9th Circuit to bloggers: You’re all journalists now, kinda sorta
‘Crystal Cox, who describes herself as an “investigative blogger,” ran into legal trouble after publishing a series of blog posts that accused a bankruptcy trustee of “fraud, corruption, money-laundering and other illegal activities,” according to a court filing. The trustee, Kevin Padrick, sued Cox for defamation, and U.S. District Judge Marco A. Hernandez in Portland denied her a key protection against liability that journalists enjoy: He didn’t require Padrick to show that Cox had been negligent. (More on what that means in a bit.)
‘The judge held that many of Cox’s blog posts were protected speech because they were statements of opinion, but he held that one — on Dec. 25, 2010 — included what most readers would consider an assertion of fact: namely, that Padrick had failed to pay $174,000 in taxes owed by the bankrupt company…’
Writing about copyright issues is dangerous
When is linking illegal for journalists?
‘…though Gawker isn’t the most sympathetic outlet, a new lawsuit against the site for linking to an infringing copy of an unreleased screenplay should send chills down the spines of every reporter who writes about copyright issues.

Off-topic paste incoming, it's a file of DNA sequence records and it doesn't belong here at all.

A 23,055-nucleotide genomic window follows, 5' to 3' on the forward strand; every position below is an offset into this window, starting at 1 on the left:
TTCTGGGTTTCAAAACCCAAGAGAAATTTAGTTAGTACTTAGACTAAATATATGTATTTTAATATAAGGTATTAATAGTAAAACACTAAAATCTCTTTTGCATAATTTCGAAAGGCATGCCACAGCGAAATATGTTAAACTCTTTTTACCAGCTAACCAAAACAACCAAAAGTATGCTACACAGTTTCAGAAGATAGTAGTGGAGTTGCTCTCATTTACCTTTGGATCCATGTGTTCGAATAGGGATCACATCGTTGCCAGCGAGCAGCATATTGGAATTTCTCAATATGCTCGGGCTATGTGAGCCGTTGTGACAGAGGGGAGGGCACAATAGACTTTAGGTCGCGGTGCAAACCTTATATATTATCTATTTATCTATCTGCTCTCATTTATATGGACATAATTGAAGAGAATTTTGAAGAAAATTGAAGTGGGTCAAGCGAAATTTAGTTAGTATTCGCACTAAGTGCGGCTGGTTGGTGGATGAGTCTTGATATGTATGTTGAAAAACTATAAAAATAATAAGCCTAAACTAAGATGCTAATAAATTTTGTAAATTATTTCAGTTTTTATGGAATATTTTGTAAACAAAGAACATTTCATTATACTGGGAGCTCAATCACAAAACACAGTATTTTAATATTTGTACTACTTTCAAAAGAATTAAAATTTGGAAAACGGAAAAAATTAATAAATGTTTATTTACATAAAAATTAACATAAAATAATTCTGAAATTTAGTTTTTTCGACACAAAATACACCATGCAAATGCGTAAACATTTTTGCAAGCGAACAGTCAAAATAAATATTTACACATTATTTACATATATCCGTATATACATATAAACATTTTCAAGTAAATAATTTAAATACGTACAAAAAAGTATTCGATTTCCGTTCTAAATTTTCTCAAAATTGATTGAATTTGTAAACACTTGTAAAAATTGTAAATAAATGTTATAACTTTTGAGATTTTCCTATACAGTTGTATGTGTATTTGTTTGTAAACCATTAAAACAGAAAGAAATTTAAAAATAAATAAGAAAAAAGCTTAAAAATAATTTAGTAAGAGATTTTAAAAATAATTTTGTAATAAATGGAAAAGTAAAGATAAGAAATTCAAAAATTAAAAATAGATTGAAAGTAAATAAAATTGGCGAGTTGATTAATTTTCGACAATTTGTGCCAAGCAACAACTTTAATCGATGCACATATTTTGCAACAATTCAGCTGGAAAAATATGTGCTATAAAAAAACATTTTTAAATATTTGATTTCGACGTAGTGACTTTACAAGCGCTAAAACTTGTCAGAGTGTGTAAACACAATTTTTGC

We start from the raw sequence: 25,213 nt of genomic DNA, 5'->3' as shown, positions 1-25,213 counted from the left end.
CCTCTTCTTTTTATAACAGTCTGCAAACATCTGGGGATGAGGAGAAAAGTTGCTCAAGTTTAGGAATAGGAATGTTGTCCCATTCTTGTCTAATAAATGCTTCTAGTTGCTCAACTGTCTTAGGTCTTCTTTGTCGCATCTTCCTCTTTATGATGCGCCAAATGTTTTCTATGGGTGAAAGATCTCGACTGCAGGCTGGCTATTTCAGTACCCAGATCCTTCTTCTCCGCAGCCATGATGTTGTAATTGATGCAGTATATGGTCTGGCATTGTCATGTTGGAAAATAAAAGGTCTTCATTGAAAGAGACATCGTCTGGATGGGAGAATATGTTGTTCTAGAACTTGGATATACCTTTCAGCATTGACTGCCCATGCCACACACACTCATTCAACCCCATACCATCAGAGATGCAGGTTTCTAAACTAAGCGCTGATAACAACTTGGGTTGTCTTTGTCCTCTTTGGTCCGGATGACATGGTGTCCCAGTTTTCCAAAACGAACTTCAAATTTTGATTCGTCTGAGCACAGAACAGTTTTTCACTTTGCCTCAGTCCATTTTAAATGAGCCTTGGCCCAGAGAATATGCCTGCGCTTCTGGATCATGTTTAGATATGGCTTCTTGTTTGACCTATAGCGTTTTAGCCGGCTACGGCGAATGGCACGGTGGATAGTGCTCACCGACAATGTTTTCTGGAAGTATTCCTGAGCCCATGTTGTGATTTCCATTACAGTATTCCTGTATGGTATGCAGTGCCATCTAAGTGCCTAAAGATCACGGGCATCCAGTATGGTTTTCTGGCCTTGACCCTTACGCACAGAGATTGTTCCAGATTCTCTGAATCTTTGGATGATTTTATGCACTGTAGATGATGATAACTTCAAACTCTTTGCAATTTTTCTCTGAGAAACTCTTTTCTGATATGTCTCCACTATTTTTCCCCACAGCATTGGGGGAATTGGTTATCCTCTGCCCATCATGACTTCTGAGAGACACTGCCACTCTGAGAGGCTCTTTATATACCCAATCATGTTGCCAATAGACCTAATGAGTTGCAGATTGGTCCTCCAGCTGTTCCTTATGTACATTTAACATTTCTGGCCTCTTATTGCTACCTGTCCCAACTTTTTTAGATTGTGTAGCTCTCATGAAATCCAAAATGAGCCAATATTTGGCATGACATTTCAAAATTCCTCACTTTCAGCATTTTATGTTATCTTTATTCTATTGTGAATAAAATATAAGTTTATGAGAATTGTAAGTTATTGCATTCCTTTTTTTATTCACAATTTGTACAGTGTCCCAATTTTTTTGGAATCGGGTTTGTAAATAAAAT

‘On Thursday, the Gawker Media site Defamer published an article titled “Here Is the Leaked Quentin Tarantino Hateful Eight Script,” about the filmmaker’s latest project. Tarantino had kept the script unpublished, but someone obtained a copy and posted it online. In the piece, Defamer quoted only a brief excerpt and a short summary published earlier that day by the Wrap. But it also included two links to the leaked screenplay on a file-sharing site called AnonFiles…’
Don’t Mess Around with Meteorologist Jim [Video]
Meteorologist Gets Attacked on Camera, Kicks Butt
‘Meteorologist Jim Cantore was reporting the weather live from South Carolina’s College of Charleston when he spotted a rowdy college kid heading his way. The student runs into frame — with a fierce battle cry — and Cantore, without missing a beat, knees the videobomber squarely in the groin.
‘Cantore quickly comments on the incident before going back to the report on Winter Storm Leon…’
The Outrageous Cost of Broadcasting the Winter Olympics
FuelMyWebsite invited me to submit blog posts on #ESPN#WinterSports and even provided me ESPN links for reference. I wonder if that’s related to this issue.
‘NBC paid $775 million to secure the U.S. broadcasting rights for the 2014 Sochi Winter Olympics, which begin Feb. 7. The TV network and its affiliates have scheduled 539 hours of coverage, and NBCOlympics.com will live stream more than 1,000 hours of the Winter Games.
‘While this year’s fees are quite an increase from the $91.5 million ABC paid for the Sarajevo Winter Olympics in 1984, NBC actually paid even more — $820 million — to broadcast the 2010 Winter Games in Vancouver. NBC lost $223 million on the Vancouver Olympics, but the company’s ad revenue this year is already snowballing…’